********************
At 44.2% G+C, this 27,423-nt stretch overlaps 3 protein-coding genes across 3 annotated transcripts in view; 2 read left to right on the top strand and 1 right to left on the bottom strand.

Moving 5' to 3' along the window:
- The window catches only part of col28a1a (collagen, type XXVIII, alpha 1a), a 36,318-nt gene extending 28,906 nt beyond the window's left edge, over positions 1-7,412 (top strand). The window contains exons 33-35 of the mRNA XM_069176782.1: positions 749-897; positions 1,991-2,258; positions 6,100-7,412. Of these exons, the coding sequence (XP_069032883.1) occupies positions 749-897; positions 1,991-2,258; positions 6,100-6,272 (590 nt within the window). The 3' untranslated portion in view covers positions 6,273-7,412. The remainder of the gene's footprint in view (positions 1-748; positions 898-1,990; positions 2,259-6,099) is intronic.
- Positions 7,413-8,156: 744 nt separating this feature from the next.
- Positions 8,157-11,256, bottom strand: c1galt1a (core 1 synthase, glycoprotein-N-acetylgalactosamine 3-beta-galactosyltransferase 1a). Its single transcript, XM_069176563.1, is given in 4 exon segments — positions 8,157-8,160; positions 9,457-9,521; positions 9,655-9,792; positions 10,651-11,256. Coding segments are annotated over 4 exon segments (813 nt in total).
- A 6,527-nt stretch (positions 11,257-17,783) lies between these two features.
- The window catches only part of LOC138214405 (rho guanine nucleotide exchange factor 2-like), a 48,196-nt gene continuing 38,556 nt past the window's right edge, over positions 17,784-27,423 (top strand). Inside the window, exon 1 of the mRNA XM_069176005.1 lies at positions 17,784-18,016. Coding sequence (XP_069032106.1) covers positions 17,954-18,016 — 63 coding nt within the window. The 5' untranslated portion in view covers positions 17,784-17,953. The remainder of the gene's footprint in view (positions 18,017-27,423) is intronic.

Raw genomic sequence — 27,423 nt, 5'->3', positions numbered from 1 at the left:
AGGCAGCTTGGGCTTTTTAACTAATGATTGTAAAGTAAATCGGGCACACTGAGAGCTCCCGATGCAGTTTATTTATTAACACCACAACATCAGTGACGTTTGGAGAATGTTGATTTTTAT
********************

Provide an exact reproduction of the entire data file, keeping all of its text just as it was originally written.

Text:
At 44.2% G+C, this 27,423-nt stretch overlaps 3 protein-coding genes across 3 annotated transcripts in view; 2 read left to right on the top strand and 1 right to left on the bottom strand.

Moving 5' to 3' along the window:
- The window catches only part of col28a1a (collagen, type XXVIII, alpha 1a), a 36,318-nt gene extending 28,906 nt beyond the window's left edge, over positions 1-7,412 (top strand). The window contains exons 33-35 of the mRNA XM_069176782.1: positions 749-897; positions 1,991-2,258; positions 6,100-7,412. Of these exons, the coding sequence (XP_069032883.1) occupies positions 749-897; positions 1,991-2,258; positions 6,100-6,272 (590 nt within the window). The 3' untranslated portion in view covers positions 6,273-7,412. The remainder of the gene's footprint in view (positions 1-748; positions 898-1,990; positions 2,259-6,099) is intronic.
- Positions 7,413-8,156: 744 nt separating this feature from the next.
- Positions 8,157-11,256, bottom strand: c1galt1a (core 1 synthase, glycoprotein-N-acetylgalactosamine 3-beta-galactosyltransferase 1a). Its single transcript, XM_069176563.1, is given in 4 exon segments — positions 8,157-8,160; positions 9,457-9,521; positions 9,655-9,792; positions 10,651-11,256. Coding segments are annotated over 4 exon segments (813 nt in total).
- A 6,527-nt stretch (positions 11,257-17,783) lies between these two features.
- The window catches only part of LOC138214405 (rho guanine nucleotide exchange factor 2-like), a 48,196-nt gene continuing 38,556 nt past the window's right edge, over positions 17,784-27,423 (top strand). Inside the window, exon 1 of the mRNA XM_069176005.1 lies at positions 17,784-18,016. Coding sequence (XP_069032106.1) covers positions 17,954-18,016 — 63 coding nt within the window. The 5' untranslated portion in view covers positions 17,784-17,953. The remainder of the gene's footprint in view (positions 18,017-27,423) is intronic.

Raw genomic sequence — 27,423 nt, 5'->3', positions numbered from 1 at the left:
AGGCAGCTTGGGCTTTTTAACTAATGATTGTAAAGTAAATCGGGCACACTGAGAGCTCCCGATGCAGTTTATTTATTAACACCACAACATCAGTGACGTTTGGAGAATGTTGATTTTTAT